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Population genetics and mechanism of quinolone resistance in Campylobacter isolated from conventional and antibiotic free farms

Campylobacter is one of the major causes of gastroenteritis in humans resulting in more than 10,000 hospitalization and treatment cost exceeding 1.7 million (Mead et al. 1999).  It is a self limiting disease and does not require antimicrobial treatment. But in rare cases where there is systemic involvement and in immunocompromised individuals, macrolides and fluoroquinolones are the drug of choices. Understanding the population genetics is important in identifying the sources and vehicles of contaminations for better understanding of the epidemiology and safeguarding the public health.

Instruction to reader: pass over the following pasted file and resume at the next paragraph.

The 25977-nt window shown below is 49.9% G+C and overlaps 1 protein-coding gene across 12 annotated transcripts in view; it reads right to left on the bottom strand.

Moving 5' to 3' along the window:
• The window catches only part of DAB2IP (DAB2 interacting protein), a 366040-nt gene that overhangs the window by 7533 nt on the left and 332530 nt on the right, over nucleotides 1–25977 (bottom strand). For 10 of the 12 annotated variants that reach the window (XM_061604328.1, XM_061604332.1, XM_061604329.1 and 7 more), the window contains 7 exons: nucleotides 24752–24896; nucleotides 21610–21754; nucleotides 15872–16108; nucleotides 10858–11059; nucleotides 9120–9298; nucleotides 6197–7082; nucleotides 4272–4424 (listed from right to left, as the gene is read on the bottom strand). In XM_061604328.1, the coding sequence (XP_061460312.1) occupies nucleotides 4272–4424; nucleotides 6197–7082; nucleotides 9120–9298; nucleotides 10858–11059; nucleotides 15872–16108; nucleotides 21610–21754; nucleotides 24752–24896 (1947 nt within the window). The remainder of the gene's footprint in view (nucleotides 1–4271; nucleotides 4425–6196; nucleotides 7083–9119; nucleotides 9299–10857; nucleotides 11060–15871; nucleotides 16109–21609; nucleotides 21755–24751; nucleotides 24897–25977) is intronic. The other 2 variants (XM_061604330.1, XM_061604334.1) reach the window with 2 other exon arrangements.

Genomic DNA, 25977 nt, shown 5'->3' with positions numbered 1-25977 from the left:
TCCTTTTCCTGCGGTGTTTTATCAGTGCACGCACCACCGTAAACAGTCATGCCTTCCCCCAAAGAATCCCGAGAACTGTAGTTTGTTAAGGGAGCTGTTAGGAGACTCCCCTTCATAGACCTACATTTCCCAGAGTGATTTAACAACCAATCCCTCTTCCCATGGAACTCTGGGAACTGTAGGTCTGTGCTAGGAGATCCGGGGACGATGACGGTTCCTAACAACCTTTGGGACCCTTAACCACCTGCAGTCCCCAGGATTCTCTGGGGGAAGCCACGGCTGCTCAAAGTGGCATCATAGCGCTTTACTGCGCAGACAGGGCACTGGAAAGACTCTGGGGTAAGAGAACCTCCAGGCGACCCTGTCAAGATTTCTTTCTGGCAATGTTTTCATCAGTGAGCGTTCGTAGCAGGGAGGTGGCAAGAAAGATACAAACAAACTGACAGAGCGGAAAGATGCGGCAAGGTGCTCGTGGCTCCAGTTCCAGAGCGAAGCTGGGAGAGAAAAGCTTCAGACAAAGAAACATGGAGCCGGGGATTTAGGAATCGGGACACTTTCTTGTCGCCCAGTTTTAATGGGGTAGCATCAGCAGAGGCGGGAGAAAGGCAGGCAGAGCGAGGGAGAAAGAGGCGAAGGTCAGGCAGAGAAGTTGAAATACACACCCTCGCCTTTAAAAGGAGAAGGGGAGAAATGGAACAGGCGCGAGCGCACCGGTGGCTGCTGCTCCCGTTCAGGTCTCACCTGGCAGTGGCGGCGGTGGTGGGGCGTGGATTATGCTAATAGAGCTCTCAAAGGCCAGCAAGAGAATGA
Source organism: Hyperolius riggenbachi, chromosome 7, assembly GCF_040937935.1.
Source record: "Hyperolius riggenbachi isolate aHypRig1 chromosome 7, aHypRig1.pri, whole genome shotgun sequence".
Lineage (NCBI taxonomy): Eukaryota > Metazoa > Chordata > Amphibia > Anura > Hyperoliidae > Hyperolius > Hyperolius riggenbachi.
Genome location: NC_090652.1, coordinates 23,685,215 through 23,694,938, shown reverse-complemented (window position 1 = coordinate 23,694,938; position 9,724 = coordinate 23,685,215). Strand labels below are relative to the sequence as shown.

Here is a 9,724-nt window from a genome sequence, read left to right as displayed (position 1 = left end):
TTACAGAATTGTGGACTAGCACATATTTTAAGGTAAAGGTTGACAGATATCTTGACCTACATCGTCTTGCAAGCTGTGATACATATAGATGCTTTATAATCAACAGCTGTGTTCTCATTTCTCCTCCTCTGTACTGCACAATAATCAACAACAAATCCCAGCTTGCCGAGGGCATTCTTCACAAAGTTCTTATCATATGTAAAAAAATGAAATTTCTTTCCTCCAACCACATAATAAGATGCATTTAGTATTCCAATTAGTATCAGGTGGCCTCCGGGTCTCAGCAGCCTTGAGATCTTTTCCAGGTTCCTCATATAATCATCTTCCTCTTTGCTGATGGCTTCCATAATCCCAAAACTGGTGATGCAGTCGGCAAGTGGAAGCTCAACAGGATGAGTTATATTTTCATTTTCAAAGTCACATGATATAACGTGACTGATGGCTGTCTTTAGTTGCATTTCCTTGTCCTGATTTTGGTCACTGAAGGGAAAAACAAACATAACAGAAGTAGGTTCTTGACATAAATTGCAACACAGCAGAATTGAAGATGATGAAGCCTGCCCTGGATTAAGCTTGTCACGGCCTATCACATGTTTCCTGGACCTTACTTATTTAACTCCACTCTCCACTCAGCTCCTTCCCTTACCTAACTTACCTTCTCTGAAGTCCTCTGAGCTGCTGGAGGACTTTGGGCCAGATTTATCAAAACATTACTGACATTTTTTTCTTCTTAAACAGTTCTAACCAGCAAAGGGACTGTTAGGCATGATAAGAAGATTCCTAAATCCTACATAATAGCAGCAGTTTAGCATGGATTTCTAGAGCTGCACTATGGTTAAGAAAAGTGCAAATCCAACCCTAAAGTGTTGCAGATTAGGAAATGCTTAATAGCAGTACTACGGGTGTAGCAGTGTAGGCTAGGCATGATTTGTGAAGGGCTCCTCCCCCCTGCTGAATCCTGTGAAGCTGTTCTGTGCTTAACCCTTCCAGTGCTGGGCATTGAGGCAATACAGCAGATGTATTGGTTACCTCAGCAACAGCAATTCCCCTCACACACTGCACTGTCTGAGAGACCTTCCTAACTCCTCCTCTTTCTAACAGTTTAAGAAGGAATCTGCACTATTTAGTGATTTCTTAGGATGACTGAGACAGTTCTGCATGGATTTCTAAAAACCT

Isolates of Campylobacter from two different production systems (conventional and antibiotic free) and different geographic locations are included.



  •   To evaluate the population dynamics and genetic diversity/clonality of Campylobacter. Due to the instability of the genome of Campylobacter, we focused on the seven housekeeping loci (aspA, glnA, gltA, glyA, pgm, tkt, and uncA) to study the genetic diversity using multilocus sequence typing (MLST) method.




  • To investigate variation in the quinolone resistance determining region (QRDR) of the gyrA and parC genes on selected quinolone resistance and susceptible Campylobacter strains.             






Daniel A. Tadesse (PhD student)
Wondwossen A. Gebreyes (Principle Investigator)

Other Collaborators:

Morgan Morrow (North Carolina State University)
Peter Bahnson (University of Wisconsin at Madison)
Julie Funk (Michigan State University)


USDA grant 2002-51110-01508